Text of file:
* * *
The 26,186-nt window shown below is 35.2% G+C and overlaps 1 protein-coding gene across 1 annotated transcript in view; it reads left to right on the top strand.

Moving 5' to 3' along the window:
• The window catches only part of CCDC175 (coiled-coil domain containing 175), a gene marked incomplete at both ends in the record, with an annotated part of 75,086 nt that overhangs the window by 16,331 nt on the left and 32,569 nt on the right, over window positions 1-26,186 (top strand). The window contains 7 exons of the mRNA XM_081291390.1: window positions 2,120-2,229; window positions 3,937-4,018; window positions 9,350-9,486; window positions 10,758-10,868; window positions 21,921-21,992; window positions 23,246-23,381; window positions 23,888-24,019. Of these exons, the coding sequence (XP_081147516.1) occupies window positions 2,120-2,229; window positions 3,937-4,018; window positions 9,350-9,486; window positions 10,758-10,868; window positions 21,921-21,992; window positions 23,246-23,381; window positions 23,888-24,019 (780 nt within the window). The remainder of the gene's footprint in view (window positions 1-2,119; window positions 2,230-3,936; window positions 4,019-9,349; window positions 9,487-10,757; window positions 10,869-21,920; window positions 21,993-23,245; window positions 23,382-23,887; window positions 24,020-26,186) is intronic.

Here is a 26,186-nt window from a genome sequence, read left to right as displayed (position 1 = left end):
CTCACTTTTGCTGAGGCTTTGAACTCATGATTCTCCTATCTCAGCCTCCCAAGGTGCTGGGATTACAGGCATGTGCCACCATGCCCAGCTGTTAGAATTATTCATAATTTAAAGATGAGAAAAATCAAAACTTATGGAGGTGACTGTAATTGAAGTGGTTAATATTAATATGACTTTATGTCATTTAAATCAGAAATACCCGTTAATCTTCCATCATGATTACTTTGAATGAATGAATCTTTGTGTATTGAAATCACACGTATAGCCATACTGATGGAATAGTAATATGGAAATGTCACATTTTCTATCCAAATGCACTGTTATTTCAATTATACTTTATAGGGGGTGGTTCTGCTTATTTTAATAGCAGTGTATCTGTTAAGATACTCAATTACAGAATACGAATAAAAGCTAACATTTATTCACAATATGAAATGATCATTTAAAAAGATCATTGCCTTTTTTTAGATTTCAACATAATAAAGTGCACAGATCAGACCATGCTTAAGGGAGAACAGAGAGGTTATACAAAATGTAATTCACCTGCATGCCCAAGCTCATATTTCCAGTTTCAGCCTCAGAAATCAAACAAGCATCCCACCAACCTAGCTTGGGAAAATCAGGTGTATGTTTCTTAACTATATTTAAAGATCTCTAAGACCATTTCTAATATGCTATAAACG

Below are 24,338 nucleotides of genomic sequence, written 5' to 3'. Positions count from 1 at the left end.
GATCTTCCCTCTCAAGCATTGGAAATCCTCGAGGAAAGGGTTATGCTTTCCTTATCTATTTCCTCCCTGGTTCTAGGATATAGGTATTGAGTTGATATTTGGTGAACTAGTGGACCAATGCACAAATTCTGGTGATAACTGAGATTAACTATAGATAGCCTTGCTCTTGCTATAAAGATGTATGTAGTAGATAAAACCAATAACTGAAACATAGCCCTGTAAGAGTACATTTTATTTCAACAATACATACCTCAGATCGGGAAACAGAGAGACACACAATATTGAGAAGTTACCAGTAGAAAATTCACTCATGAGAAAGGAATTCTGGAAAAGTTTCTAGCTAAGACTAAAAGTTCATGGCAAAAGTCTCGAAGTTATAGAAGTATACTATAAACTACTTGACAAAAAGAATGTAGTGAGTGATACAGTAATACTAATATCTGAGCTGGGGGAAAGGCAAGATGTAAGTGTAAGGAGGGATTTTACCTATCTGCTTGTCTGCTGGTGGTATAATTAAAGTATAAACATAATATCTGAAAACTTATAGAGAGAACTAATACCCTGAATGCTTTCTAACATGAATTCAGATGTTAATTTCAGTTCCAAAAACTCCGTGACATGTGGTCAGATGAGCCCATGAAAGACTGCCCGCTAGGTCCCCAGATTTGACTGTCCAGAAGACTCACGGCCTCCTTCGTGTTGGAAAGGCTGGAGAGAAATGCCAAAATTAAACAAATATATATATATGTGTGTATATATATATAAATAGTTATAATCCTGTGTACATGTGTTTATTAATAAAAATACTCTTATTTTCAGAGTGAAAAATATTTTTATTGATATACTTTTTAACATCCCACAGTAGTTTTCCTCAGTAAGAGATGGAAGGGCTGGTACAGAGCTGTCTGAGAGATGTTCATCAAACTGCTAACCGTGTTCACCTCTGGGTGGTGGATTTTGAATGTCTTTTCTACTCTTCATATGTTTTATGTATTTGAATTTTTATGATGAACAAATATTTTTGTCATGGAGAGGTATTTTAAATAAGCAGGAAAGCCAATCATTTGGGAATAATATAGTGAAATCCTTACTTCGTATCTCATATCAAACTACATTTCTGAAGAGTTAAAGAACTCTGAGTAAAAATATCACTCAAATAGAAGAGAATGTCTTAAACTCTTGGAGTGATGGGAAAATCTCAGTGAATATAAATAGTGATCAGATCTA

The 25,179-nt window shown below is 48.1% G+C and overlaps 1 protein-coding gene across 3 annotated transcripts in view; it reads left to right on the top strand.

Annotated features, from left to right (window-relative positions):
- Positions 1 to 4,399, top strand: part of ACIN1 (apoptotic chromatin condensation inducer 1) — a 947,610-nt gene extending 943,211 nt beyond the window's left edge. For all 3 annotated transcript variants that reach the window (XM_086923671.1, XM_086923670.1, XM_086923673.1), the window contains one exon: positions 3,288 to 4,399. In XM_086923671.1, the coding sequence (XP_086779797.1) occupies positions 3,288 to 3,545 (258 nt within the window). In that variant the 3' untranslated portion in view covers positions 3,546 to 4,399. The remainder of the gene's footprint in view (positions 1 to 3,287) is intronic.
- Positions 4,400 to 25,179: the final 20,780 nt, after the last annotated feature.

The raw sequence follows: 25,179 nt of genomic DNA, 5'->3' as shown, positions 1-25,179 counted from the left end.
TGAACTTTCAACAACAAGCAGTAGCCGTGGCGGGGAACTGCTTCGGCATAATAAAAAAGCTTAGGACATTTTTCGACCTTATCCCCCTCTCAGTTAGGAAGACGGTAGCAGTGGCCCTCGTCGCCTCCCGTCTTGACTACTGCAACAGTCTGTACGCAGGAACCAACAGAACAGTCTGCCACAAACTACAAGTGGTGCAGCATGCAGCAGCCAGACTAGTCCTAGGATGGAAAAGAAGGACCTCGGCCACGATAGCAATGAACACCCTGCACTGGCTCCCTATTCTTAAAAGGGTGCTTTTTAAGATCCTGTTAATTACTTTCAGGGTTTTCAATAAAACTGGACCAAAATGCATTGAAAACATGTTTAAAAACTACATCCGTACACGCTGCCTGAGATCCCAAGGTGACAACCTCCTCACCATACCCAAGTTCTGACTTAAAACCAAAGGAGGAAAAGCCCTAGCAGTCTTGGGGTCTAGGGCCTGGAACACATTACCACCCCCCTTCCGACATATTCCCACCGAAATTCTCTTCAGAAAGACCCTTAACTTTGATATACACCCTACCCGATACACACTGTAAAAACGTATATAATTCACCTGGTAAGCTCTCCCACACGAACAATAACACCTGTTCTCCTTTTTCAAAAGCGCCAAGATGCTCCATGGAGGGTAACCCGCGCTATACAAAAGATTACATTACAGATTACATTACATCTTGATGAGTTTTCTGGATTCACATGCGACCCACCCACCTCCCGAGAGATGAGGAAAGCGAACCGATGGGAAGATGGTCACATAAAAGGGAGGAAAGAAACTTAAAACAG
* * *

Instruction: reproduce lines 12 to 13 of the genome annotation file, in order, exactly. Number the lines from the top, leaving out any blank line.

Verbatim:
The raw sequence follows: 25,179 nt of genomic DNA, 5'->3' as shown, positions 1-25,179 counted from the left end.
TGAACTTTCAACAACAAGCAGTAGCCGTGGCGGGGAACTGCTTCGGCATAATAAAAAAGCTTAGGACATTTTTCGACCTTATCCCCCTCTCAGTTAGGAAGACGGTAGCAGTGGCCCTCGTCGCCTCCCGTCTTGACTACTGCAACAGTCTGTACGCAGGAACCAACAGAACAGTCTGCCACAAACTACAAGTGGTGCAGCATGCAGCAGCCAGACTAGTCCTAGGATGGAAAAGAAGGACCTCGGCCACGATAGCAATGAACACCCTGCACTGGCTCCCTATTCTTAAAAGGGTGCTTTTTAAGATCCTGTTAATTACTTTCAGGGTTTTCAATAAAACTGGACCAAAATGCATTGAAAACATGTTTAAAAACTACATCCGTACACGCTGCCTGAGATCCCAAGGTGACAACCTCCTCACCATACCCAAGTTCTGACTTAAAACCAAAGGAGGAAAAGCCCTAGCAGTCTTGGGGTCTAGGGCCTGGAACACATTACCACCCCCCTTCCGACATATTCCCACCGAAATTCTCTTCAGAAAGACCCTTAACTTTGATATACACCCTACCCGATACACACTGTAAAAACGTATATAATTCACCTGGTAAGCTCTCCCACACGAACAATAACACCTGTTCTCCTTTTTCAAAAGCGCCAAGATGCTCCATGGAGGGTAACCCGCGCTATACAAAAGATTACATTACAGATTACATTACATCTTGATGAGTTTTCTGGATTCACATGCGACCCACCCACCTCCCGAGAGATGAGGAAAGCGAACCGATGGGAAGATGGTCACATAAAAGGGAGGAAAGAAACTTAAAACAG